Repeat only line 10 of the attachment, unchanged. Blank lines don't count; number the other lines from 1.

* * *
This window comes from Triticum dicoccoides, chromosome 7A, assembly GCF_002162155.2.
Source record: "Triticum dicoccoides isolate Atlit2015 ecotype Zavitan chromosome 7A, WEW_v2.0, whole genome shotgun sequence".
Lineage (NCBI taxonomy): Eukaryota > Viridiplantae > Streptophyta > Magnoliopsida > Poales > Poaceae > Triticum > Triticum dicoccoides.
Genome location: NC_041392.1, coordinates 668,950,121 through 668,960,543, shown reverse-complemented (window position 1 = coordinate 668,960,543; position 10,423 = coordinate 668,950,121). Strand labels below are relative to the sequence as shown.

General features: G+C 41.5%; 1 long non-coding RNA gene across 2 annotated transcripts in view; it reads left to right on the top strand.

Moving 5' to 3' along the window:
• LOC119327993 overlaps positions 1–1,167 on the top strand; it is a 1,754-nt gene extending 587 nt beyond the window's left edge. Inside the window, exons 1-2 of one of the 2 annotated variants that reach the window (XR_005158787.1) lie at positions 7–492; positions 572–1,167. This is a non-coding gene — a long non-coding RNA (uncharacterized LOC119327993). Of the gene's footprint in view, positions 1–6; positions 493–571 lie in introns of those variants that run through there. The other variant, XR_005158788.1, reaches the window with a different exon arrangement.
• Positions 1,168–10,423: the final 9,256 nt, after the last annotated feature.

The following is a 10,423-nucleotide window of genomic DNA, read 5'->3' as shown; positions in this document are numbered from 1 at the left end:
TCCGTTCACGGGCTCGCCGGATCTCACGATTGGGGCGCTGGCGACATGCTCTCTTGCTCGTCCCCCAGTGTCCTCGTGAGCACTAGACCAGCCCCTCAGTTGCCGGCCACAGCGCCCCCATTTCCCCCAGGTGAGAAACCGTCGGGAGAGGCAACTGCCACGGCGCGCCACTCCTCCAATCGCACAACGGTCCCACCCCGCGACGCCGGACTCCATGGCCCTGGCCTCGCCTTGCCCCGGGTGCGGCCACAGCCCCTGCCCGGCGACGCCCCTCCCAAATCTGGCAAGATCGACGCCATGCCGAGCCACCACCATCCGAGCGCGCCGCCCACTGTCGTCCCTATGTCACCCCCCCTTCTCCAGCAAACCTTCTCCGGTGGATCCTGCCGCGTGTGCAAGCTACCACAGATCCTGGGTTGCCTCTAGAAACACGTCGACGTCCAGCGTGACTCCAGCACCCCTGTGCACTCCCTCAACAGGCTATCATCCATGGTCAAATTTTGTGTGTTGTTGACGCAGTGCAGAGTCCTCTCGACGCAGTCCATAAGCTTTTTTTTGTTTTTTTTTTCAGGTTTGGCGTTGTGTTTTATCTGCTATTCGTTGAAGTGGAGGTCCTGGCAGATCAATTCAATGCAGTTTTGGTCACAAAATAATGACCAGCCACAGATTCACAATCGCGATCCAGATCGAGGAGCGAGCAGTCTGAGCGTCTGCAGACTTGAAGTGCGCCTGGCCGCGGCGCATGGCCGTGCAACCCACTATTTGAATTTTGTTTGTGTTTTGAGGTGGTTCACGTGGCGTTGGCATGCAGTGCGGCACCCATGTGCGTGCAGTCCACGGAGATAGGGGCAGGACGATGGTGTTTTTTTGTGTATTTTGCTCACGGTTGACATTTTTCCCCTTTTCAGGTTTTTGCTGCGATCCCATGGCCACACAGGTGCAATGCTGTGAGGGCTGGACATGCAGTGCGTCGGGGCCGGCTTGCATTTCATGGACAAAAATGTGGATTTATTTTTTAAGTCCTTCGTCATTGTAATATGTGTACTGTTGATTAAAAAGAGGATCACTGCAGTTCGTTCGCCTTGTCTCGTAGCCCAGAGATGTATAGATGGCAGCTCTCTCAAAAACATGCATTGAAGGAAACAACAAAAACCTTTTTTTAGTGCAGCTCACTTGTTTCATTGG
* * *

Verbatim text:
TCCGTTCACGGGCTCGCCGGATCTCACGATTGGGGCGCTGGCGACATGCTCTCTTGCTCGTCCCCCAGTGTCCTCGTGAGCACTAGACCAGCCCCTCAGTTGCCGGCCACAGCGCCCCCATTTCCCCCAGGTGAGAAACCGTCGGGAGAGGCAACTGCCACGGCGCGCCACTCCTCCAATCGCACAACGGTCCCACCCCGCGACGCCGGACTCCATGGCCCTGGCCTCGCCTTGCCCCGGGTGCGGCCACAGCCCCTGCCCGGCGACGCCCCTCCCAAATCTGGCAAGATCGACGCCATGCCGAGCCACCACCATCCGAGCGCGCCGCCCACTGTCGTCCCTATGTCACCCCCCCTTCTCCAGCAAACCTTCTCCGGTGGATCCTGCCGCGTGTGCAAGCTACCACAGATCCTGGGTTGCCTCTAGAAACACGTCGACGTCCAGCGTGACTCCAGCACCCCTGTGCACTCCCTCAACAGGCTATCATCCATGGTCAAATTTTGTGTGTTGTTGACGCAGTGCAGAGTCCTCTCGACGCAGTCCATAAGCTTTTTTTTGTTTTTTTTTTCAGGTTTGGCGTTGTGTTTTATCTGCTATTCGTTGAAGTGGAGGTCCTGGCAGATCAATTCAATGCAGTTTTGGTCACAAAATAATGACCAGCCACAGATTCACAATCGCGATCCAGATCGAGGAGCGAGCAGTCTGAGCGTCTGCAGACTTGAAGTGCGCCTGGCCGCGGCGCATGGCCGTGCAACCCACTATTTGAATTTTGTTTGTGTTTTGAGGTGGTTCACGTGGCGTTGGCATGCAGTGCGGCACCCATGTGCGTGCAGTCCACGGAGATAGGGGCAGGACGATGGTGTTTTTTTGTGTATTTTGCTCACGGTTGACATTTTTCCCCTTTTCAGGTTTTTGCTGCGATCCCATGGCCACACAGGTGCAATGCTGTGAGGGCTGGACATGCAGTGCGTCGGGGCCGGCTTGCATTTCATGGACAAAAATGTGGATTTATTTTTTAAGTCCTTCGTCATTGTAATATGTGTACTGTTGATTAAAAAGAGGATCACTGCAGTTCGTTCGCCTTGTCTCGTAGCCCAGAGATGTATAGATGGCAGCTCTCTCAAAAACATGCATTGAAGGAAACAACAAAAACCTTTTTTTAGTGCAGCTCACTTGTTTCATTGG